It could have been a historic event, but it was not to be: plans for a concert of the music of Richard Wagner at the University of Tel Aviv have been canceled.
It would have broken an unwritten law, an Israeli boycott which has never been officially imposed. But a concert which the Israeli Wagner Society had planned has been called off.
A hundred musicians from various Israeli orchestras had been assembled; they were already rehearsing the overtures to "Tannhäuser" and "The Mastersingers," the tone-poem "Siegfried Idyll" and the immolation scene from "Tristan and Isolde."
The concert was not being financed with public money, but through private sponsorship, and an academic program with lectures had been planned. But the announcement that the event was being planned had led to massive protests and indignant accusations. The university management decided to cancel the event.
Hitler's temple of the muses
Richard Wagner still calls forth strong feelings in Israel - survivors of the Holocaust are particularly critical, since the music reminds them of the cruel times they went through. Adolf Hitler considered Wagner to be his favorite composer and maintained a close relationship with his descendent in Bayreuth. He often visited the opera house there, on the "Green Hill," and he often visited the Wagners at home. It was especially Wagner's daughter-in-law, Winifred, who was a member of the Nazi party and remained loyal to Hitler's memory, right up until her death in 1980.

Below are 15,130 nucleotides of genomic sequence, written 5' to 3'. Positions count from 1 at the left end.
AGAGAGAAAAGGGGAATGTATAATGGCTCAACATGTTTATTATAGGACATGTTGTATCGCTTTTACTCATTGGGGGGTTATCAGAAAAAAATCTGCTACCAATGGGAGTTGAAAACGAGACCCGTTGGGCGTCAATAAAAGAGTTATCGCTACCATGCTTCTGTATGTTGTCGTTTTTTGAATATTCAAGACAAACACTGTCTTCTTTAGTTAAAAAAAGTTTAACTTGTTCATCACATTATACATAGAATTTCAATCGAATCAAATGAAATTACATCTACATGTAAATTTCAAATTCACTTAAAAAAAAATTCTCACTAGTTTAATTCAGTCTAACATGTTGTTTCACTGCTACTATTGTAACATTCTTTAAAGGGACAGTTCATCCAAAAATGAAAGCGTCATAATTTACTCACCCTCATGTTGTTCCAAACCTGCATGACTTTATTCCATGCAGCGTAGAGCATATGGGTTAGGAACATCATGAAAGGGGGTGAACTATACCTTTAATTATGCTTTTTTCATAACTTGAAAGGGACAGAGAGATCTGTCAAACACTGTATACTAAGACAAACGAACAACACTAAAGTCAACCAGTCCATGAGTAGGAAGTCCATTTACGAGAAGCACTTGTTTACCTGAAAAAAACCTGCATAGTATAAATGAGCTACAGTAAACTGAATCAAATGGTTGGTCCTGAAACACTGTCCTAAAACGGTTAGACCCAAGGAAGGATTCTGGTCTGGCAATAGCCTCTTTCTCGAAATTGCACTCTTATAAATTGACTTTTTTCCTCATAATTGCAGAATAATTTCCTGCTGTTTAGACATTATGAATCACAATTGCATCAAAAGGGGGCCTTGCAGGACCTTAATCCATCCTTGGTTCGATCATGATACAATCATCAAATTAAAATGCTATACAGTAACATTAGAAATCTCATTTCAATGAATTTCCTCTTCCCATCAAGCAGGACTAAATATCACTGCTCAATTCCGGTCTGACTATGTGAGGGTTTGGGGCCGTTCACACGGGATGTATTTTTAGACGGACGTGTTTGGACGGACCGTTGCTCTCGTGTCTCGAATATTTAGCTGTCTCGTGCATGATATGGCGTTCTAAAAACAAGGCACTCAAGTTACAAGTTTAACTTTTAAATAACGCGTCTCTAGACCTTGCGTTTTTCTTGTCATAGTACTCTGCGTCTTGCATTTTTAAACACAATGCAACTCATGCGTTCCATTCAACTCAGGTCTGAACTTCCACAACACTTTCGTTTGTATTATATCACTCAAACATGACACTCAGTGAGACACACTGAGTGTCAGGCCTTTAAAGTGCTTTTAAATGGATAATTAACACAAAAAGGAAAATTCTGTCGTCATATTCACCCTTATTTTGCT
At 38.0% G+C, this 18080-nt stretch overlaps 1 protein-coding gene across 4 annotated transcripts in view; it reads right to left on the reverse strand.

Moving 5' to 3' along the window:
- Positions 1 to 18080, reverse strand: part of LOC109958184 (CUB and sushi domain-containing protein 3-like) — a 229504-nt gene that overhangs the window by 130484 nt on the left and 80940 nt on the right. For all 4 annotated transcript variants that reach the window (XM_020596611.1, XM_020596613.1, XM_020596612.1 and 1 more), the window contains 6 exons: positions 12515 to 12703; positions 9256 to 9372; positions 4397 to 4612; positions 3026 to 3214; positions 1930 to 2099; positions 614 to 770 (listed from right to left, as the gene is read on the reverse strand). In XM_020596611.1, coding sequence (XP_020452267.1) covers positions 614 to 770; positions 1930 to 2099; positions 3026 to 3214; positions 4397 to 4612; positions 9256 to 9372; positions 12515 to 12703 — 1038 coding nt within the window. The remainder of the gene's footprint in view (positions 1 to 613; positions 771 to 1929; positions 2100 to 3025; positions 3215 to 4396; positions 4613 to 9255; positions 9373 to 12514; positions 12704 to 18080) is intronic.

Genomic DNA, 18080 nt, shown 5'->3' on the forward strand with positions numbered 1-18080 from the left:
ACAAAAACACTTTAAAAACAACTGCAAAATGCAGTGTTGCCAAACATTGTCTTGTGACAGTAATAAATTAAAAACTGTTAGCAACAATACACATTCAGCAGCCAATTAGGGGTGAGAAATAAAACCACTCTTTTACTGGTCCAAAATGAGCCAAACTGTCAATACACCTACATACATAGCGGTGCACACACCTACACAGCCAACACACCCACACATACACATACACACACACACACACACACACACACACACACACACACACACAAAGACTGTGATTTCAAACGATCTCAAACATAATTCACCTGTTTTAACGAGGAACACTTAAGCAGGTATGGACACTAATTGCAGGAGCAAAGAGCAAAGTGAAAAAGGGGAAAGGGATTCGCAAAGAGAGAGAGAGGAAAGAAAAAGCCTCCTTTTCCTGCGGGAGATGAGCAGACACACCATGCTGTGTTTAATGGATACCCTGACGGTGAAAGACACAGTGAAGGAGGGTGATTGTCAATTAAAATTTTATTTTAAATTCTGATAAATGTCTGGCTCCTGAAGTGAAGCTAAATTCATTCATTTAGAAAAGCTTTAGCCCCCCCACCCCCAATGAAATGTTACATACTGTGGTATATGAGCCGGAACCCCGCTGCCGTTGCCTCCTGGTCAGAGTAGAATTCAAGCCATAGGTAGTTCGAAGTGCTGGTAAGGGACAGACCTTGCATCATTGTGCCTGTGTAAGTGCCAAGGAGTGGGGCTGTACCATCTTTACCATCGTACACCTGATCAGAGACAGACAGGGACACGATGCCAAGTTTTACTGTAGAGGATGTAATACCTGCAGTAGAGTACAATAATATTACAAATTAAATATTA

Wagner the anti-Semite
"There's a lot of Hitler in Wagner," said the writer Thomas Mann in 1938. Many people in Israel today would still agree. They consider that a concert featuring music by the man who wrote an anti-Semitic pamphlet in 1850 under the title "Jewishness in Music" a provocation. In the pamphlet, Wagner criticizes the artistic achievement of the Jewish musicians and poets of his time as trivial, banal and unoriginal, and blamed them for a "decline" in German culture. Seen from this perspective, Wagner's operas become the soundtrack to the Nazi genocide. And for their part, Wagner's descendents in Bayreuth dealt with this aspect of their inheritance only reluctantly.
Music and ideology
All the same, many musicians think one must separate Wagner the anti-Semite from Wagner the musician. The Israeli conductor Daniel Barenboim, head of the Berlin State Opera, told Spiegel news magazine some years ago that music was not ideological: "Wagner was anti-Semitic, but his music wasn't."
The first famous musician to try to break the taboo was Zubin Mehta in 1981, who announced at the end of a concert with the Israel Philharmonic Orchestra that they would play the Prelude to "Tristan and Isolde" as an encore, and that people could leave if they wished. There were angry reactions and loud protests as the orchestra played.
Twenty years later, Barenboim repeated the experiment in Jerusalem. He too addressed the audience and gave those who couldn't bear to hear the music the chance to leave. In 2011 the experiment was tried in the opposite direction: an Israeli chamber orchestra playing in Bayreuth performed some Wagner. The orchestra had been invited, not to the festival itself but on its fringes, by the head of the festival, Katharina Wagner, the composer's great-granddaughter. There were standing ovations. The conductor, Roberto Paternostro, said then that he understood those who had "gone through hell," and who didn't want anything to do with Germany and Wagner's music.
A few months ago there was another scandal when the head of the Tel Aviv Opera, Hanna Munitz, decided to withdraw a Wagner piece from a dance program. As long as she was in office, she said, she was determined to keep this composer off the stage.
Author: Cornelia Rabitz / mll
Editor: Andreas Illmer